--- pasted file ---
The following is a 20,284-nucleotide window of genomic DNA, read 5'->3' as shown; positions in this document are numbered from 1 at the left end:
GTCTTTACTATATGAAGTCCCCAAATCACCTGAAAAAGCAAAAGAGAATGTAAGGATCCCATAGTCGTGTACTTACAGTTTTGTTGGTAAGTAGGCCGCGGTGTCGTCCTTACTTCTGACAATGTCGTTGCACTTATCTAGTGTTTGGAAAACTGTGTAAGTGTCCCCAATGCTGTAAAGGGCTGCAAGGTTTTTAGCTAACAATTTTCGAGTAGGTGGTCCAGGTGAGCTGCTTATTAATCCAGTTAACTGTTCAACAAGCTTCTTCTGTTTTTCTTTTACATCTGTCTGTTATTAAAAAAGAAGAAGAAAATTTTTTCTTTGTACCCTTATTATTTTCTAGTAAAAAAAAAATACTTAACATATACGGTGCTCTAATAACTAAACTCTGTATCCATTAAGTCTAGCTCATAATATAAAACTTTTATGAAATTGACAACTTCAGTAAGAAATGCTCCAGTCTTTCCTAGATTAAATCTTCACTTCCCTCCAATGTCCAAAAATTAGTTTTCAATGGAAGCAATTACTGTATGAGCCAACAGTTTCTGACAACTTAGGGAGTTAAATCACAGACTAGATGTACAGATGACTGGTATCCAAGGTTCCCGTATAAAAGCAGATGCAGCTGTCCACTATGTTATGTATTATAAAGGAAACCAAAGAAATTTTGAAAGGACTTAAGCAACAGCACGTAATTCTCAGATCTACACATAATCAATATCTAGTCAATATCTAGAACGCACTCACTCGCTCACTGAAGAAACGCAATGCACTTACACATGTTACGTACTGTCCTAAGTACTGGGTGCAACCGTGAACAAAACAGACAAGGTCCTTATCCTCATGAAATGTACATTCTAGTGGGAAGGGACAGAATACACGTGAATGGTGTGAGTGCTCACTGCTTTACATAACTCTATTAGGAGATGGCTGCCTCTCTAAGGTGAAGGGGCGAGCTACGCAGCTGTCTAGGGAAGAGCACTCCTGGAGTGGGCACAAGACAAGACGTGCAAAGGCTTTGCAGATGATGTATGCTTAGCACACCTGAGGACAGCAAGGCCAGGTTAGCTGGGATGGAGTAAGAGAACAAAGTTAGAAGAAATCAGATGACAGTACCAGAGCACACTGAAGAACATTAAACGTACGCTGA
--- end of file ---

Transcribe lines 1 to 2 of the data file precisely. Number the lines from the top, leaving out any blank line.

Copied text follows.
The following is a 20,284-nucleotide window of genomic DNA, read 5'->3' as shown; positions in this document are numbered from 1 at the left end:
GTCTTTACTATATGAAGTCCCCAAATCACCTGAAAAAGCAAAAGAGAATGTAAGGATCCCATAGTCGTGTACTTACAGTTTTGTTGGTAAGTAGGCCGCGGTGTCGTCCTTACTTCTGACAATGTCGTTGCACTTATCTAGTGTTTGGAAAACTGTGTAAGTGTCCCCAATGCTGTAAAGGGCTGCAAGGTTTTTAGCTAACAATTTTCGAGTAGGTGGTCCAGGTGAGCTGCTTATTAATCCAGTTAACTGTTCAACAAGCTTCTTCTGTTTTTCTTTTACATCTGTCTGTTATTAAAAAAGAAGAAGAAAATTTTTTCTTTGTACCCTTATTATTTTCTAGTAAAAAAAAAATACTTAACATATACGGTGCTCTAATAACTAAACTCTGTATCCATTAAGTCTAGCTCATAATATAAAACTTTTATGAAATTGACAACTTCAGTAAGAAATGCTCCAGTCTTTCCTAGATTAAATCTTCACTTCCCTCCAATGTCCAAAAATTAGTTTTCAATGGAAGCAATTACTGTATGAGCCAACAGTTTCTGACAACTTAGGGAGTTAAATCACAGACTAGATGTACAGATGACTGGTATCCAAGGTTCCCGTATAAAAGCAGATGCAGCTGTCCACTATGTTATGTATTATAAAGGAAACCAAAGAAATTTTGAAAGGACTTAAGCAACAGCACGTAATTCTCAGATCTACACATAATCAATATCTAGTCAATATCTAGAACGCACTCACTCGCTCACTGAAGAAACGCAATGCACTTACACATGTTACGTACTGTCCTAAGTACTGGGTGCAACCGTGAACAAAACAGACAAGGTCCTTATCCTCATGAAATGTACATTCTAGTGGGAAGGGACAGAATACACGTGAATGGTGTGAGTGCTCACTGCTTTACATAACTCTATTAGGAGATGGCTGCCTCTCTAAGGTGAAGGGGCGAGCTACGCAGCTGTCTAGGGAAGAGCACTCCTGGAGTGGGCACAAGACAAGACGTGCAAAGGCTTTGCAGATGATGTATGCTTAGCACACCTGAGGACAGCAAGGCCAGGTTAGCTGGGATGGAGTAAGAGAACAAAGTTAGAAGAAATCAGATGACAGTACCAGAGCACACTGAAGAACATTAAACGTACGCTGA